Rick Dolphijn, following Deleuze, envisages art as an “affirmative and creative act” of “occupation” (2015: 194). This gesture is not about “occupying ‘something’ (an outside object)” but affording “‘to be occupied with something’ (the revelation of a world)” (Dolphijn, 2015: 194). Eco-aesthetics of intra-action is not about producing a world, but “dismantling” what constrains us to be occupied with “‘anotherness’ which was always already there” (2015: 196). This is an immanent occupation that amounts to a decolonisation of the domination of the same, in favour of affirmation of “absolute and ultimate Difference” (Deleuze, in Dolphijn, 2015: 191). This work consists in deterritorialising the constituted planes of modernity, and creating the conditions to occupy “nature by heart, by will and by chance” (Dolphijn, 2015: 197). Becoming occupied by difference is “an intense love” (ibid.: 191), that for Spinoza from whom Dolphin draws upon, is the highest degree of knowledge and spiritual life. To ‘learn to love’ difference begins with a “summoning” (DG, 1994: 181) of anotherness. How to enact or be enacted by these summonings is the key problem of the posthuman eco-aesthetics of intra-action.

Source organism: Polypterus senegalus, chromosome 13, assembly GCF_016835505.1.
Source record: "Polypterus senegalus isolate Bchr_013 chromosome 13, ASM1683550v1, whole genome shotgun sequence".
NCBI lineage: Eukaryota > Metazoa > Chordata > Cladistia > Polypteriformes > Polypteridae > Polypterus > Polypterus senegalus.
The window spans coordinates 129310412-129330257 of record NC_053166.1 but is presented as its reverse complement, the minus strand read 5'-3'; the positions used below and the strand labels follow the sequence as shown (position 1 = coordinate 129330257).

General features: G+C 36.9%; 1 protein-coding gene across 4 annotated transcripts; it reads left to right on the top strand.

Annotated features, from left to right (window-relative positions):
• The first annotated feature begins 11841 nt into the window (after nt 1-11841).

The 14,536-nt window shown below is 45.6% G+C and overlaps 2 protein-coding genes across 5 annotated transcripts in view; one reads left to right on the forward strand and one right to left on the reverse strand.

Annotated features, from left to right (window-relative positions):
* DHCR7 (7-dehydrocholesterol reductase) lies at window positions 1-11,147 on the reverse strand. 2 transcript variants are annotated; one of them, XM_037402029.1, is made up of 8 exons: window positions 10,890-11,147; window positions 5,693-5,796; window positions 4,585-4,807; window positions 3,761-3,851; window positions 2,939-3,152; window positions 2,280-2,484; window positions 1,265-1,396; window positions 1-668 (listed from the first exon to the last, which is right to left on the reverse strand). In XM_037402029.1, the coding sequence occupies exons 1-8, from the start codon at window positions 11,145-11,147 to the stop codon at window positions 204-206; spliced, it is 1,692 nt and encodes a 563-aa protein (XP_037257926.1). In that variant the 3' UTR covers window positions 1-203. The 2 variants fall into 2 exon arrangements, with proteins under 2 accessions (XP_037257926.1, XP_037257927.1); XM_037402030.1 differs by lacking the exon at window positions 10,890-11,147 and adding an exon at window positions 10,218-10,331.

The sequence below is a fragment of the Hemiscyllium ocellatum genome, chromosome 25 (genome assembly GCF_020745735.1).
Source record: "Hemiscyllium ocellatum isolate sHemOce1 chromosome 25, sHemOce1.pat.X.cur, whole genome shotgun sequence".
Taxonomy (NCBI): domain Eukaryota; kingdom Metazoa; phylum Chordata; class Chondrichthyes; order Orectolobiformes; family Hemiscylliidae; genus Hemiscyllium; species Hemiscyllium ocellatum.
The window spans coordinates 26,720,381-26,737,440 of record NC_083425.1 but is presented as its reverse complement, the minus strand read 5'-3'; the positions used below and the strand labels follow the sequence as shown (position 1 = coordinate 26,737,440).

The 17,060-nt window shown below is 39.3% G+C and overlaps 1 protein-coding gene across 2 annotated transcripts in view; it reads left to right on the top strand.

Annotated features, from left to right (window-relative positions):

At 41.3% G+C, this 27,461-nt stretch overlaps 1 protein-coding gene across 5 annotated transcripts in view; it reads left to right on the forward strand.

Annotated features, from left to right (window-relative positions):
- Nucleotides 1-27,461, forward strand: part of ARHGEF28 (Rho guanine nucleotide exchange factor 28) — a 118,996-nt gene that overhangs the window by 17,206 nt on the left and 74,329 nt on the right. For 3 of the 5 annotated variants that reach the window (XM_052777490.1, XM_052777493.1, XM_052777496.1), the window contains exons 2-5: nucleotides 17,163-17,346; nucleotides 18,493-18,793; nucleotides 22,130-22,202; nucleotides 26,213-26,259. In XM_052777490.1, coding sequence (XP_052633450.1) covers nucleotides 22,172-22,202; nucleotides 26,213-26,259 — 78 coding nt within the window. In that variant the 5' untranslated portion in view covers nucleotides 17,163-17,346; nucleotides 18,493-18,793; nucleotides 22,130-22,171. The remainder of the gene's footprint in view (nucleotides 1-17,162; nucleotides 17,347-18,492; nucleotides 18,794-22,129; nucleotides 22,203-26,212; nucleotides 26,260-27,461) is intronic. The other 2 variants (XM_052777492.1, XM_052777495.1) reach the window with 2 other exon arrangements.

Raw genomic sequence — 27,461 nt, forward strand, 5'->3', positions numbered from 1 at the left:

Posthuman art consists in actions of radical imagination that are rooted in the here-now, in the present everydayness, but that defamiliarise the conditions of labour, love and play through performative quantum ruptures. It is a transversal practice between the actual, the possible and the constituent outside of social apparatuses of production: the inhuman. This practice thus requires a certain parlance in the language of the apparatus that violently occupy us (ontology of the present), but at the same time, and entangled with this mode, it demands a posthumanist imagination. Posthuman eco-aesthetics needs to see and speak (at least) double. Here i learn from the concept of ‘double vision’ as developed in the work of Black feminist author, Patricia Hill Collins. According to Collins, black women who work as servants in white households have the position of both ‘insider’ and ‘outsider’, they are “outsiders within”, which gives them a “special standpoint” or epistemic position (Collins, 1986). I wish to render homage to this crucial insight, and to transpose it in a posthumanist practice, to indicate a seeing that is minoritarian in the sense of seeing the inside of social apparatuses and at the same time sensing and accounting for what they exclude and suppress. This double vision is a transversal vision that speaks through the possible, but is oriented towards the suppressed, unspeakable external-inside and internal-outside. It learns this ethos from the politics of possibility (Gibson-Graham, 2006), but is a politics of im/possibility. In posthuman terms, it is a situatedness along the ‘teetering’ edges “on the cusp of stability and instability, of possibility and impossibility” (Barad, 2012b: 40). These areas of im/possibility are frontiers where the biopolitical appropriation of life operates, and also where impossibility exists. Im/possibility here should be understood as the creative freedom of life, exuberant difference before and beyond possibilities of the here-now.